In an abandoned tube station deep beneath London, the sportswear icons present their new and improved ACG collection – inspired by the super-fast pace of city life
Nike have taken a crowd of people to the abandoned Aldwych station in the heart of London, provided them with torches and lured them into the sunken depths to be some of the first in the world to see the new NikeLab ACG (that’s All Conditions Gear) collection, a revamp of the original outdoorsy line launched in 1989. A select few pieces – a backpack based on a military design which can be stripped down completely flat; a waterproof 2-in-1 jacket that can be zipped down to just its lining; and trousers in thermal tech-fleece with a three layer “sandwich” fabrication – are exhibited on blocks of ice in the cavernous summit of the station where a Tomb Raider level was staged, and The Prodigy’s iconic “Firestarter” music video was filmed. The entire venue is blacked-out, but for red light runway strips and projections of the triangular ACG logo.
When it came to designing the line, Errolson Hugh (co-founder of design agency Acronym, and drafted in to update ACG) and the Nike design team didn’t have a mood board. Beyond Nike’s expansive history and seemingly limetless archive, they had no references – no reference books or inspirational iconography, no music in the office, in fact no office at all, per say: “This project was conceived wherever we were – it was done in hotels, it was done in airports… toilets!” says Hugh.
Instead, the inspiration was far more abstract – “The reference was life in the city. Life in Tokyo, New York, London. The man living in the city was the inspiration,” says Hugh. Matthew Millward, Nike Sportswear Senior Design Director, adds, “We looked at the city dweller’s life, what does he do? What do you need when you’re going around, when you’re working, how do you travel around? By bike? By subway?” It was through these musings that the idea of the city athlete was born: the man for whom the collection is designed – “Everyone in the city is a city athlete,” explains Hugh. “We combat many things in our daily lives.”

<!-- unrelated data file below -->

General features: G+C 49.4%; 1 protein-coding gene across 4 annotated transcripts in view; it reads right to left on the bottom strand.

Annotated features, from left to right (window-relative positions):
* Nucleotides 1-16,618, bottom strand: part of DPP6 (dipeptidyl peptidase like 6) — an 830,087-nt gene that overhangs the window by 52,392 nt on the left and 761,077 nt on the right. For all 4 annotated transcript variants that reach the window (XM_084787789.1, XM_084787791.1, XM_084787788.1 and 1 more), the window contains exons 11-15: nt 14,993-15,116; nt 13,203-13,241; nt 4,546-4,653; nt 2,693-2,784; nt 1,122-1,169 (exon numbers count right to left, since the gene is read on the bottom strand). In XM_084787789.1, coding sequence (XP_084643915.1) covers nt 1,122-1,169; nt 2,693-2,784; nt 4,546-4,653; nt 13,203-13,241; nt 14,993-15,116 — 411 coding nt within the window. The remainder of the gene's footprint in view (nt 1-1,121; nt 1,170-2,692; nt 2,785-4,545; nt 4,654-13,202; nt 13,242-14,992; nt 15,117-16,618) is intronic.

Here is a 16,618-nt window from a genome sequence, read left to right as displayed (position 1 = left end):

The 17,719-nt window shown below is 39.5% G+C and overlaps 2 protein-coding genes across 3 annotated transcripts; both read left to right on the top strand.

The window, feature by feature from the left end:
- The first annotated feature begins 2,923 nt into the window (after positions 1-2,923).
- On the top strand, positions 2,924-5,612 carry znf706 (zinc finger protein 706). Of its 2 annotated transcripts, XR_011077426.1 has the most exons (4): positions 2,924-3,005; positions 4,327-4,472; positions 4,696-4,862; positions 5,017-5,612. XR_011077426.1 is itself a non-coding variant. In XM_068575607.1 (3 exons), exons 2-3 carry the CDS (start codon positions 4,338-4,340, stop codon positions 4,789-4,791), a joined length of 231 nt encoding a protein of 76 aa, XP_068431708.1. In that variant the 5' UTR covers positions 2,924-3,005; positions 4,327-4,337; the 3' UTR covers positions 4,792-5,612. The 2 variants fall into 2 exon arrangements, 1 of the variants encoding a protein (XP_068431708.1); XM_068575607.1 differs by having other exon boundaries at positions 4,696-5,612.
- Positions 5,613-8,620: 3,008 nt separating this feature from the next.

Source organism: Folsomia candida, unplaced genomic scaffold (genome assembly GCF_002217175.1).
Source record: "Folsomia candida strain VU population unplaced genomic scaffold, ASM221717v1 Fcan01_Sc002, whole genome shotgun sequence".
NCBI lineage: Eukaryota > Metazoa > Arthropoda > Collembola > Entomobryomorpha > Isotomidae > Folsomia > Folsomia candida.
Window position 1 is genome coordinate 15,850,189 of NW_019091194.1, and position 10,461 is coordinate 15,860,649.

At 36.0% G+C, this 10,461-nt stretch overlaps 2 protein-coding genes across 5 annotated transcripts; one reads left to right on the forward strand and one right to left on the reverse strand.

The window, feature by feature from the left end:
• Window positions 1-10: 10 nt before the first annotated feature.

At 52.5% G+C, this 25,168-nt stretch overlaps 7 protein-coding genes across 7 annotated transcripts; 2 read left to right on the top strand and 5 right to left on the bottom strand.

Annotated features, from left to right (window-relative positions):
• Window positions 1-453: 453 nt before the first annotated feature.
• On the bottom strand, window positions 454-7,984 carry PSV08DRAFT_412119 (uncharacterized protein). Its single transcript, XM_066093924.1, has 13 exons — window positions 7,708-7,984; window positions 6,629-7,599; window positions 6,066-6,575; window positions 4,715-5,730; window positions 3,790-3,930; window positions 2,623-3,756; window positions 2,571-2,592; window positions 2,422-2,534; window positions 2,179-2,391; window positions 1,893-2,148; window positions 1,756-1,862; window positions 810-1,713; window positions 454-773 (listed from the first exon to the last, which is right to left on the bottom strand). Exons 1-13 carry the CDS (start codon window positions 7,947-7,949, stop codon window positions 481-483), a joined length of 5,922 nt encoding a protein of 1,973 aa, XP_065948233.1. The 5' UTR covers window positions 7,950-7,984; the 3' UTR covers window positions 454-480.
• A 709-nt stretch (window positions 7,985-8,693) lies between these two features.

They spent two months working on the engineering, making 15 prototypes for each piece – at least. There were no sketches. Hugh and Millward didn’t provide Nike with a single drawing during the two month design process. Instead they presented actual 3D prototypes, with Hugh swathed in fabric swatches so they saw exactly what he was creating. “We built promos, we tried things on,” says Hugh “but no sketches until it worked, until we found the winning designs.” It all seems very modern. “Modern is what we strive for,” Hugh says, beaming. “With such a rich history and such a huge archive it would be easy to look back, be retro. But we are never looking back. We look forward. The city athlete looks ahead: Forwards, forwards, forwards.”